One of the contested aspects of Bozzini’s history concerns whether or not his device was used on living patients. Based on the latest research by Dr. Peter Figdor, a German physician, documents were uncovered which indisputably confirm that the lichleiter was successfully used on living female patients. These test trials were conducted at the private maternity ward of the Institute of Professor Ludwig Friedwich von Froriep, in June of 1806. One specific report, referred to as the “ninth experiment,” described a case in which the lichleiter was used to visualize a high fistula within the rectum, a condition that was later operated on.
The next report, named the “tenth experiment,” described using the lichleiter on living, female patients, in which an exact diagnosis of pathological lesions of the uterine orifice was obtained. Specifically, the lichleiter was used to examine the vaginal canal of a woman who was believed to have a tumor, which had been palpable upon digital examination. Using the light conductor, the physician was able to definitively confirm the presence of a polyp. As a result of this observation, the patient subsequently underwent an operation and was healed seven weeks later. The positive report of these results stated that ‘This preoperative colposcopy conducted by Dr. Beinl is the first published clinically indicated endoscopy.’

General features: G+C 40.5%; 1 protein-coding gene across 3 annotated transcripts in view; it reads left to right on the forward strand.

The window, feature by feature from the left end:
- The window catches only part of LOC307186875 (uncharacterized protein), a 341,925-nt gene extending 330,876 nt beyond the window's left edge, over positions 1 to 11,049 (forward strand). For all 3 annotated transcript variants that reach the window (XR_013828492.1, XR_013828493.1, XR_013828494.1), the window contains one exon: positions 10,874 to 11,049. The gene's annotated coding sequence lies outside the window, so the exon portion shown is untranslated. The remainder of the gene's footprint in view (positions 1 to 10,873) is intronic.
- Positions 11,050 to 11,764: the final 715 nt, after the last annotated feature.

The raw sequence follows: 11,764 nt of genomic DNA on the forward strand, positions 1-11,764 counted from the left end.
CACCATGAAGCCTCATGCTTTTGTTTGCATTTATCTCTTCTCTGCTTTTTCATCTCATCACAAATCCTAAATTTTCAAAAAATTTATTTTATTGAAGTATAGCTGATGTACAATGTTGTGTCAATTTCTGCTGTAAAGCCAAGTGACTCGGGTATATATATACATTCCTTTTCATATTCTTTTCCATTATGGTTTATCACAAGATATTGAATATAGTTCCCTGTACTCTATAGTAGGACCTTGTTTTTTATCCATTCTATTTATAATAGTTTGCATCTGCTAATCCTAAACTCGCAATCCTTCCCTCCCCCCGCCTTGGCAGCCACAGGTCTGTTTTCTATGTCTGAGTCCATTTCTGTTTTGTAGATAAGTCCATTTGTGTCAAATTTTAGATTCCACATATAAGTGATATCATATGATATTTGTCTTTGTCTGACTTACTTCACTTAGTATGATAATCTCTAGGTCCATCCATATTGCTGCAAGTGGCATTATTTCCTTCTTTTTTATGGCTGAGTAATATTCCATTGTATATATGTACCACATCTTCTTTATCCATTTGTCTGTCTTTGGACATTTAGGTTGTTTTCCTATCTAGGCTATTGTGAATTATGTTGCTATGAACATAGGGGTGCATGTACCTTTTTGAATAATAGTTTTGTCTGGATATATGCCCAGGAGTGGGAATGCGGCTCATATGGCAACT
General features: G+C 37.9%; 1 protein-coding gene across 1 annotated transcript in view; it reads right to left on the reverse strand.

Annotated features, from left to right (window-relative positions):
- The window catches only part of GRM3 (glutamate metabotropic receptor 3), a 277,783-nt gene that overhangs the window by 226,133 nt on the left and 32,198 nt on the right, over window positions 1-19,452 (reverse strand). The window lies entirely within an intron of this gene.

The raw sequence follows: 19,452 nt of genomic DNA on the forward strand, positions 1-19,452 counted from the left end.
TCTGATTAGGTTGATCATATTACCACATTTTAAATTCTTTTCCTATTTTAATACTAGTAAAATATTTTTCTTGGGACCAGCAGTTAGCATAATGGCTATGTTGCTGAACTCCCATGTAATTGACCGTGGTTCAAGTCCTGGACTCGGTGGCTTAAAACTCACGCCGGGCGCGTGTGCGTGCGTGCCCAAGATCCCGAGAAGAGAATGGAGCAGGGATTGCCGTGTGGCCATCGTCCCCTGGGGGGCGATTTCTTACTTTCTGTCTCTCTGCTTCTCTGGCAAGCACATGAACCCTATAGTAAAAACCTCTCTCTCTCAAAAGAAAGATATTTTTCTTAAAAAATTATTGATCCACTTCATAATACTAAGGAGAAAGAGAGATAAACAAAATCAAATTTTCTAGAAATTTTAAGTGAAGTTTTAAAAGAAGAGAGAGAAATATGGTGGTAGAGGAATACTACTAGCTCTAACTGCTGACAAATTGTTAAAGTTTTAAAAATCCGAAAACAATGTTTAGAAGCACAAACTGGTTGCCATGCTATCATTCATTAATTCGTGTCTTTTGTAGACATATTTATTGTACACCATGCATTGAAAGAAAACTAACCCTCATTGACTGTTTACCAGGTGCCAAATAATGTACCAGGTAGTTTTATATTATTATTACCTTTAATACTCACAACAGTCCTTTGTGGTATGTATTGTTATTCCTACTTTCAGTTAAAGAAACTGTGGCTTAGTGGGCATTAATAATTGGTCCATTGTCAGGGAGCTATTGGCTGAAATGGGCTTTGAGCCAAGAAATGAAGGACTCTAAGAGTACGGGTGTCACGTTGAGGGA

It is also of great importance to mention that Bozzini did in fact understand the significance of the endoscope’s operative potential. He described his hopes in the following passage:
“Surgery will gain not only from the new operations that could not easily be performed until now, but also all other uncertain operations, which depended on mere luck and chance, will now be relieved of uncertainty by the influence of sight…But extirpation of carcinoma of the uterus, many of the unfortunate women who otherwise could not escape certain death will be returned to the enjoyment of life and health. Deformations of the uterine orifice, the vagina, polyps and ulcera of the same, and of the rectum and the bladder stone can be operated by sight” – Bozzini, 1805
Indeed, such designs truly establish the lichleiter as one of the most significant precursors to operative endoscopy, a vision Bozzini embarked upon almost one hundred years before others would even attempt to extend the endoscope into such realms.